There are many different ways to follow an intermittent fasting diet approach, but the basic concept focuses on eating within a certain window of time and “fasting” from food during the other hours of the day. One of the most popular ways to follow intermittent fasting is the 16:8 plan, where users will only eat in an 8-hour window of time, allowing the body to fast for 16 hours of the day. During the fasting hours you can drink water, coffee and tea but no caloric drinks or food. The benefits to intermittent fasting go beyond simple weight loss. According to Healthline, “All sorts of processes in the body change when we don’t eat for a while, in order to allow our bodies to thrive during a period of famine. It has to do with hormones, genes and important cellular repair processes. When fasted, we get significant reductions in blood sugar and insulin levels, as well as a drastic increase in human growth hormone. Many people do intermittent fasting in order to lose weight, as it is a very simple and effective way to restrict calories and burn fat. Others do it for the metabolic health benefits, as it can improve various different risk factors and health markers”.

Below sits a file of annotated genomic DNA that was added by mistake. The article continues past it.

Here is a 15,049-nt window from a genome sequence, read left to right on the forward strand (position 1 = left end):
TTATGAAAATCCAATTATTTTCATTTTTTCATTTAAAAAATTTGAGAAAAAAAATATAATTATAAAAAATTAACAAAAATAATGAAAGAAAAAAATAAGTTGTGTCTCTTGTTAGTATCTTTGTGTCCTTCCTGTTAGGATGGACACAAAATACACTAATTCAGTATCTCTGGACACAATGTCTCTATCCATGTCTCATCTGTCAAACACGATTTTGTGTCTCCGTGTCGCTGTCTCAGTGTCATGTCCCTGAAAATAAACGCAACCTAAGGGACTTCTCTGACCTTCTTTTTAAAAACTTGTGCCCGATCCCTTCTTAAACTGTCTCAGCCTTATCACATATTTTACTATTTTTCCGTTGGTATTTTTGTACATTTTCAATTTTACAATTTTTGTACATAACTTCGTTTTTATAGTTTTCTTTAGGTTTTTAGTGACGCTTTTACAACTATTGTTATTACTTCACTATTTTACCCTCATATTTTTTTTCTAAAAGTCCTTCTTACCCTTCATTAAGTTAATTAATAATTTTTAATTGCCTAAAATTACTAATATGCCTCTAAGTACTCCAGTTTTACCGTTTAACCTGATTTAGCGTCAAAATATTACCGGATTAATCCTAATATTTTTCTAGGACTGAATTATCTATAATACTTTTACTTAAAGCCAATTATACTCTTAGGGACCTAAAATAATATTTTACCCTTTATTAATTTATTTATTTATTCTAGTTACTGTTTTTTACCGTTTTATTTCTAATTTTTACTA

Intermittent fasting does not necessarily restrict any food groups, but simply requires eating within a window of time and abstaining from foods in another window. Some users combine intermittent fasting with the keto diet to increase fat loss in an accelerated time. For more information on intermittent fasting and whether it will work for you, click here.